The State of OTP

Regionality and regulations remain drivers of OTP performance.

February 06, 2023

By Melissa Vonder Haar

ALEXANDRIA, Va.—OTP may not have the same sales power as cigarettes, its tobacco counterpart, but it is still a top sales driver at 7.41% of in-store sales in 2021, indicate data from the NACS State of the Industry (SOI) Report, which ranked OTP as the fifth-largest inside sales contributor.

But savvy retailers know the value of the other part of the tobacco set.

“While cigarettes tend to have smaller margins, margins for OTP are generally much better,” said Jayme Gough, NACS research manager. “They increased year over year from 29.96% to 30.22% in 2021. Gross profit increased 8.1% year over year to a total of $4,369 per store, per month in 2021.”

OTP has also shown resilience. While both cigarettes and OTP sales grew between 2019 and 2020, CSX monthly data show OTP has continued to grow in 2022, with all months of the first three quarters of 2022 showing higher sales than 2021. “Unlike cigarettes, OTP sales have just continued to grow post-pandemic,” Gough said.

Still, the category remains susceptible to the same pressures facing cigarettes.

“Like all consumers, OTP consumers are impacted by rising prices and inflation,” said Matt Domingo, senior director of external relations at R.J. Reynolds Tobacco Company. “These forces can shape purchasing behaviors and decisions, as consumers become more budget sensitive.”

“We are seeing demand for products with higher nicotine content,” added Kraig Knudsen, tobacco category manager for the Circle K Heartland Division. “Decreased consumption frequency could explain this.”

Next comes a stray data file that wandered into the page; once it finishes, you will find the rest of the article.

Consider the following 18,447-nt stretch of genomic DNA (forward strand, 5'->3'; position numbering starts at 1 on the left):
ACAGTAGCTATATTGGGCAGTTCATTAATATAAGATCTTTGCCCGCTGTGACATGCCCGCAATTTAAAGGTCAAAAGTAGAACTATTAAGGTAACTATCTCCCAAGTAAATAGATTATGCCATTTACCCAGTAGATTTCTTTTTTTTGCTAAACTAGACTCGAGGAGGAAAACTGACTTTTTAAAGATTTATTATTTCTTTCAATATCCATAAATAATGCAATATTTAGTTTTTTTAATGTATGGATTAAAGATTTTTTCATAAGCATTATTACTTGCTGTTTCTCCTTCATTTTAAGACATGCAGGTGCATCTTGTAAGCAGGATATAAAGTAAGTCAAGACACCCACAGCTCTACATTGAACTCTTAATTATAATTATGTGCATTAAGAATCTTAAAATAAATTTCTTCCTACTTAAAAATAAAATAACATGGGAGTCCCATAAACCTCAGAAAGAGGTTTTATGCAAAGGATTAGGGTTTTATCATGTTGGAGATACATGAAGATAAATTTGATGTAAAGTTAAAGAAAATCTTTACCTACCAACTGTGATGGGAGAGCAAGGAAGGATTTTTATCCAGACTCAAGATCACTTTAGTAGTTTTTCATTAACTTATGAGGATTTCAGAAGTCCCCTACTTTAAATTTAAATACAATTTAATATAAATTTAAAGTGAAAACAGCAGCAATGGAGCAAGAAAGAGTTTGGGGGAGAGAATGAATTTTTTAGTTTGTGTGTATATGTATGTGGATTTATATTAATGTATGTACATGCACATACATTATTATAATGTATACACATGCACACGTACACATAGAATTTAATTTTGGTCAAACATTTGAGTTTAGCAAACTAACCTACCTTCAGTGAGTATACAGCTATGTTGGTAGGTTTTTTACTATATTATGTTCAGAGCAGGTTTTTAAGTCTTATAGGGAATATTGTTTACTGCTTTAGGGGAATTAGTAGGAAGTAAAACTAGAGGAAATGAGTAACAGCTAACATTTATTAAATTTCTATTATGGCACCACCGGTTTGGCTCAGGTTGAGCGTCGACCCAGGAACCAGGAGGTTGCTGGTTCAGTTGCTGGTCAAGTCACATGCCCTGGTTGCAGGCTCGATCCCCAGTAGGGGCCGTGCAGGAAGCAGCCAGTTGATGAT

Regulatory pressures are also impacting how—and where—OTP consumers shop. Lonnie McQuirter, director of operations at 36 Lyn Refuel Station, has seen this firsthand in Minneapolis, where convenience retailers cannot sell flavored tobacco products, but adult-only retailers can.

“It used to be if you carried any kind of cigar or dip, the customer would buy it,” he said. “We’re starting to see customer preference take precedent: If you don’t carry what they want, they will go someplace else.”

This stressor varies greatly depending on a retailers’ region. Ray Johnson, operations manager at Speedee Mart, is allowed to sell flavored products at his Nevada stores and anticipated a big market for shoppers from neighboring California now that flavors are banned.

“We’re waiting to see how much those visitors are going to try to bring home when they visit Las Vegas,” he said.

Read the remainder of this month’s Category Close-Up column “Fits and Starts” in the February issue of NACS Magazine.

Melissa Vonder Haar is the marketing director for iSEE Store Innovations. Follow her on Twitter at @iSeeMelissaV.

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